Tell your doctor or pharmacist as soon as possible if you do not feel well while you are taking Kinson. Kinson helps most people with Parkinson's disease, but it may have unwanted side effects in some people.
All medicines can have side effects.
Sometimes they are serious, most of the time they are not. You may need medical treatment if you get some of the side effects.
Do not be alarmed by this list of possible side effects. You may not experience any of them.
Ask your doctor or pharmacist to answer any questions you may have.
Tell your doctor if you notice any of the following and they worry you:
abnormal uncontrolled movements including muscle twitching or spasms, which may or may not be like your Parkinson's symptoms
dizziness, lightheadedness when getting up quickly, fainting
nausea (feeling sick), vomiting, loss of appetite
constipation or diarrhoea
sudden episodes of sleep onset, excessive drowsiness
involuntary upward movement of the eyes.
For the most part, the above side effects have been mild.
Tell your doctor immediately if you notice any of the following:
skin rash, itching or hives
difficulty or pain in passing urine, blood in the urine
changes in mood such as depression
signs of anaemia such as tiredness, headaches, being short of breath when exercising, dizziness and looking pale
signs of frequent infections such as fever, severe chills, sore throat or mouth ulcers
bruising or bleeding more easily than normal
numbness or tingling in the hands or feet
The above list includes serious side effects which may require medical attention. Serious side effects are rare.
Tell your doctor immediately or go to Accident and Emergency at the nearest hospital if you notice any of the following:
swelling of the face, lips, mouth, tongue or throat which may cause difficulty in swallowing or breathing
difficulty breathing, wheezing or shortness of breath
bleeding from the back passage, black sticky bowel motions (stools) or bloody diarrhoea
vomiting blood or material that looks like coffee grounds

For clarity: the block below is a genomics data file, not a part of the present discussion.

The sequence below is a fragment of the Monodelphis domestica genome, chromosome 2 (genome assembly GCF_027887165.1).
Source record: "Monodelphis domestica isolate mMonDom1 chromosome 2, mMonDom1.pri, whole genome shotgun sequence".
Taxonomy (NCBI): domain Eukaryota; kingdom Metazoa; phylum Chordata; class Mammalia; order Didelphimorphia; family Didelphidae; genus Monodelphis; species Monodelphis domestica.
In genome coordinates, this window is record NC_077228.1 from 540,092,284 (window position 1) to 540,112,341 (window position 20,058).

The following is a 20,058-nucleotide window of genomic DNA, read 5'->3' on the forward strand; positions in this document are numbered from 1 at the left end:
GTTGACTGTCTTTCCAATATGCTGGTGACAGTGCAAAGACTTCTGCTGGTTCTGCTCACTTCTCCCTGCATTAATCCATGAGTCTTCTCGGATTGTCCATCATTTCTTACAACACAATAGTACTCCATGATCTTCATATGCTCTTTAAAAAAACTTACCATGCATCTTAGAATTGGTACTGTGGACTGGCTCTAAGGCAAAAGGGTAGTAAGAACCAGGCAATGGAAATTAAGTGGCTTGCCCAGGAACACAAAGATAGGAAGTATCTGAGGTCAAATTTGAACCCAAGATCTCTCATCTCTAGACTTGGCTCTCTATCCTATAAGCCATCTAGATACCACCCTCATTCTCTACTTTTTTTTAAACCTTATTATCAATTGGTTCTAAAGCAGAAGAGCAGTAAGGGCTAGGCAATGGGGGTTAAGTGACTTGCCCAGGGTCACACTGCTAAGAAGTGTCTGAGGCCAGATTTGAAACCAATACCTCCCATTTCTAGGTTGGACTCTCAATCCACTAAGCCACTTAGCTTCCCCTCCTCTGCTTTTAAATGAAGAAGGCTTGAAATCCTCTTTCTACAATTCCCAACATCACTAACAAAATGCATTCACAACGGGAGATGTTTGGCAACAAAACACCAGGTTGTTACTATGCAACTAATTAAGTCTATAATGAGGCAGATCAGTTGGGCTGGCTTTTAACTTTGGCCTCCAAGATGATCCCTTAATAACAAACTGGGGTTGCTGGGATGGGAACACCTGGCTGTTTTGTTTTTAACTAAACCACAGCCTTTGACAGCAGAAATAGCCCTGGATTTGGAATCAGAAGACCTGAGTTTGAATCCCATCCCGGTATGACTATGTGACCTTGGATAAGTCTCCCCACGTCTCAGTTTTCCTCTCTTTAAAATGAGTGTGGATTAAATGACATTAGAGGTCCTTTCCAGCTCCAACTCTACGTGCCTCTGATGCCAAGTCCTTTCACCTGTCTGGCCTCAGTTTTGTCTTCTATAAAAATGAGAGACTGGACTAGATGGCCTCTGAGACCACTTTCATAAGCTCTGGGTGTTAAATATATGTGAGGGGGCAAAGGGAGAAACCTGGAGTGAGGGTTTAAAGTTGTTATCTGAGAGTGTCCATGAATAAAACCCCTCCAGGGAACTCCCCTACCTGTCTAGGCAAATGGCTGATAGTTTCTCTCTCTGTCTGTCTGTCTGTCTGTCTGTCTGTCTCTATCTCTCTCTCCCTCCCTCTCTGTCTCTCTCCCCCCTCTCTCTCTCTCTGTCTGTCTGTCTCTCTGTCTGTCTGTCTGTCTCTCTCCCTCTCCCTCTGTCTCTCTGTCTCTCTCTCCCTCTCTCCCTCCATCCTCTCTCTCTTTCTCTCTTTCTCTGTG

fast or irregular heart beats, also called palpitations
muscle stiffness accompanied by fever
mental changes such as feeling very fearful or paranoid, hallucinations
sudden increase in body temperature, muscular rigidity, tremors, extremely high blood pressure and severe convulsions
signs of melanoma, such as new skin spots, or changes to the size, shape, colour or edges of an existing skin spot, freckle or mole.
The above list includes very serious side effects. You may need urgent medical attention or hospitalisation. These side effects are very rare.
Other reported side effects include compulsive behaviours such as gambling (failure to resist gambling impulses despite serious personal or family consequences), increased sex drive and hypersexuality (altered sexual interest and behaviour of significant concern to the patient or to others), shopping, eating, medication use and repetitive purposeless activities.
These side effects occur mainly in patients treated with high doses of the medicine. They are usually reversible if the dose of the medicine is reduced or stopped.
Contact your doctor as soon as possible if you or someone you know is showing signs of unusual behaviour while taking Kinson.
Tell your doctor if you notice anything that is making you feel unwell. Other side effects not listed above may also occur in some patients. Some of these side effects can only be found when your doctor does tests from time to time to check your progress.
After taking Kinson
Keep Kinson where children cannot reach it. A locked cupboard at least one-and-a-half metres above the ground is a good place to store medicines.
Keep your tablets in the bottle until it is time to take them. If you take the tablets out of the bottle they will not keep well.
Keep your tablets in a cool dry place where the temperature stays below 30 °C.
Do not store Kinson or any other medicine in the bathroom or near a sink.
Do not leave Kinson in the car or on window sills. Heat and dampness can destroy some medicines.
If your doctor tells you to stop taking Kinson, or your tablets have passed their expiry date, ask your pharmacist what to do with any that are left over.
What it looks like
Kinson is a round, yellow, scored tablet marked LC|2 on one side and a Greek alpha symbol on the other side.
Each bottle contains 100 tablets.
The active ingredients in Kinson are levodopa and carbidopa. Each Kinson tablet contains 100 mg of levodopa and 25 mg of carbidopa.
The tablets also contain the following inactive ingredients:
sodium starch glycollate
quinoline yellow CI 47005 (E104).
The tablets are gluten free.
Kinson is made in Australia by:
Alphapharm Pty Limited
(ABN 93 002 359 739)
Chase Building 2
Wentworth Park Road
Glebe NSW 2037
Phone: (02) 9298 3999
Phone: 1800 028 365
Australian registration number:
Kinson - AUST R 49481
This leaflet was prepared on 25 August 2008.